… learned to love the brave little bird that sets his face so cheerfully, to meet so hard a case.
And winter did end. Spring did come at last. And the sign of its coming was when the ice broke on the stream and the pussy willow came purring out above it. The air was full of the good news. The Chicadees felt it, and knew it through and through. They went mad with joy, chasing each other round and round the trees and through the hollow logs, shouting “The spring is here, the spring is here, Hurree, Hurree, Hurree”, and in another week their joyous lives were going on as before the trouble came.
But to this day, when the chill wind blows through the deserted woods, the Chicadees seem to lose their wits for a few days, and dart into all sorts of queer places. They may then be found in great cities, or open prairies, cellars, chimneys, and hollow logs; and the next time you find one of the wanderers in any out-of-the-way comer, be sure to remember that the Chicadee goes crazy twice a year, in the fall and in the spring, and probably went into his strange hole or town in search of the Gulf of Mexico.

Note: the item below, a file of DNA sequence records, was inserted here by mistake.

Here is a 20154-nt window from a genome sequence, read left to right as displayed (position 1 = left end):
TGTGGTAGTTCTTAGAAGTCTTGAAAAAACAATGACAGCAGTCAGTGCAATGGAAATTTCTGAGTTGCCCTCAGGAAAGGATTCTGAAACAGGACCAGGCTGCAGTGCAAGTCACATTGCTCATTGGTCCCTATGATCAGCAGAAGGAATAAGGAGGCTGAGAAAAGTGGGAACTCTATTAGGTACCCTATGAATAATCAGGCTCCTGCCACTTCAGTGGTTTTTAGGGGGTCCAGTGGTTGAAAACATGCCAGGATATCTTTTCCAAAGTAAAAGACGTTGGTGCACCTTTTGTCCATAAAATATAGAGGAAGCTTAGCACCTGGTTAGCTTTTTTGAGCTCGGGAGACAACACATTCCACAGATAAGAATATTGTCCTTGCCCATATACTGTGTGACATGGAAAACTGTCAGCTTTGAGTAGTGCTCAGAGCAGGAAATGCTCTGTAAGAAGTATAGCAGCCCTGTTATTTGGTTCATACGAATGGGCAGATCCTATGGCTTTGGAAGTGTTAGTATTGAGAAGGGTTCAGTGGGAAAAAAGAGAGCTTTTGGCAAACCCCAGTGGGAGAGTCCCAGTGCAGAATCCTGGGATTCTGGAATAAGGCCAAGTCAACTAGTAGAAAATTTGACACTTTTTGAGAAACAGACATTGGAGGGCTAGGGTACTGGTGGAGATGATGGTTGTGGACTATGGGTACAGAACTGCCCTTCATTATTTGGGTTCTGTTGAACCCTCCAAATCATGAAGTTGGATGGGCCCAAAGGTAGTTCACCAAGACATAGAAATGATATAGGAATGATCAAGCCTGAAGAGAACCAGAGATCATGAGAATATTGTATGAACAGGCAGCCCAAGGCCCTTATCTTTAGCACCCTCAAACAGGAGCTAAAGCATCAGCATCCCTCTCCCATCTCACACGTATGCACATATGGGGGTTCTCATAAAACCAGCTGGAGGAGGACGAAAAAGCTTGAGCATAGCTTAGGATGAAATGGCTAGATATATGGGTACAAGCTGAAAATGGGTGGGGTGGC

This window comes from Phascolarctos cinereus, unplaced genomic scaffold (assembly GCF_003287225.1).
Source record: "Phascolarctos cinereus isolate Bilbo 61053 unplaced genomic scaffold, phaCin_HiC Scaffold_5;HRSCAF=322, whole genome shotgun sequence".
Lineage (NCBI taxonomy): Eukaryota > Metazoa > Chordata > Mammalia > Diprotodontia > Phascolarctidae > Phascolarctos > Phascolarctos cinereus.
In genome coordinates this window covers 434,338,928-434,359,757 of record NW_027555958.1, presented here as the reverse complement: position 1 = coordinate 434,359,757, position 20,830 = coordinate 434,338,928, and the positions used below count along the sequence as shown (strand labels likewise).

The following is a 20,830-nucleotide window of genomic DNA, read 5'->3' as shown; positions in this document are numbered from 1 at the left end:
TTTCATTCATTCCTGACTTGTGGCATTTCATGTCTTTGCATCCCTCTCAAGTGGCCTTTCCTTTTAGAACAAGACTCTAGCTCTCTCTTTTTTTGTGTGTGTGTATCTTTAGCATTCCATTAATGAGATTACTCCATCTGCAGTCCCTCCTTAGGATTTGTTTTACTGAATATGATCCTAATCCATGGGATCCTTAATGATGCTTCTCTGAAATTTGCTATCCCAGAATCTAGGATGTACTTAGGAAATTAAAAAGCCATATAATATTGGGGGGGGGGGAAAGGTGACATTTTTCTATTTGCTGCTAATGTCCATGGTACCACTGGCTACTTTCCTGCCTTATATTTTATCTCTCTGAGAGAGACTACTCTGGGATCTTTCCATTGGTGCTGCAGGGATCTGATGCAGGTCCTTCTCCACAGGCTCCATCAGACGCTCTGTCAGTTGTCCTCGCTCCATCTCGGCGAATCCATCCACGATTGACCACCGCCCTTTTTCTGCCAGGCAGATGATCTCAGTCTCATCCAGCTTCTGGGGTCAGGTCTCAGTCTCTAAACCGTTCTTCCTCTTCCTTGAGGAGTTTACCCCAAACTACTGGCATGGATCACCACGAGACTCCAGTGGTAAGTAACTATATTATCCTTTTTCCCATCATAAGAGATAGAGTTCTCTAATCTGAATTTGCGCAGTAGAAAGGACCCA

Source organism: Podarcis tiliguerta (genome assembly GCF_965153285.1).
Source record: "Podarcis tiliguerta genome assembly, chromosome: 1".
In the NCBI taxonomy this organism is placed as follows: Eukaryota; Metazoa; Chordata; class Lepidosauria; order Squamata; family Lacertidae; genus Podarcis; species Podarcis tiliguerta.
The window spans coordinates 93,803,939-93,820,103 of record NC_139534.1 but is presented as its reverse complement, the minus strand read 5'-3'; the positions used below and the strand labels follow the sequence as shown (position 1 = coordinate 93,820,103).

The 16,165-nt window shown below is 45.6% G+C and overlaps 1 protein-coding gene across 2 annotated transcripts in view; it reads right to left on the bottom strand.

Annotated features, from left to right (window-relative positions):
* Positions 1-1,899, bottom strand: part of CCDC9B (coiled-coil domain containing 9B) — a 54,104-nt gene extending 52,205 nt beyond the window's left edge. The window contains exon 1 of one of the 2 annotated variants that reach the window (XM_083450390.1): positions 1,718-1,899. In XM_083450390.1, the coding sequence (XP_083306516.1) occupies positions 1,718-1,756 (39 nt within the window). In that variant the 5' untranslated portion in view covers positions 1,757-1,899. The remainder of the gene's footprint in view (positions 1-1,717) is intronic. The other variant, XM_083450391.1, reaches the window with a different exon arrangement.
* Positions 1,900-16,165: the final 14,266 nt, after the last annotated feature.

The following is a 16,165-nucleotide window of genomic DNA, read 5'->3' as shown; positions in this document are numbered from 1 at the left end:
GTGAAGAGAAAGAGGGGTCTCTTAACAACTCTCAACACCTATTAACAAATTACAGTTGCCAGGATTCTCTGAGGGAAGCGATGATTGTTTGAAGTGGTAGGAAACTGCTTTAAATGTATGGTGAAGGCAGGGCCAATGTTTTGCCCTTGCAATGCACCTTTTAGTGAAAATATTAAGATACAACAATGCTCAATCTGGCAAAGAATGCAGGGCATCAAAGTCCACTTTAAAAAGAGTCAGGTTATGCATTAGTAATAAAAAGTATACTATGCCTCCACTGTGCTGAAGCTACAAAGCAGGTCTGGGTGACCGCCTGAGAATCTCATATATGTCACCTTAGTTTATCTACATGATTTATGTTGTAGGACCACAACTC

The Story of the Quaking Aspen or Poplar
The leaf of the Quaking Asp is like the one marked “a” in the drawing. Its trunk is smooth, greenish, or whitish, with black knots of bark like “c”. All the farmers know it as Popple, or White Poplar; but the hunters call it Quaking Asp or Aspen. The name “quaking” was given because it is for ever shaking its leaves; the slightest wind sets them all rustling. They move so easily because each leaf-stem is like a thin, ..text continues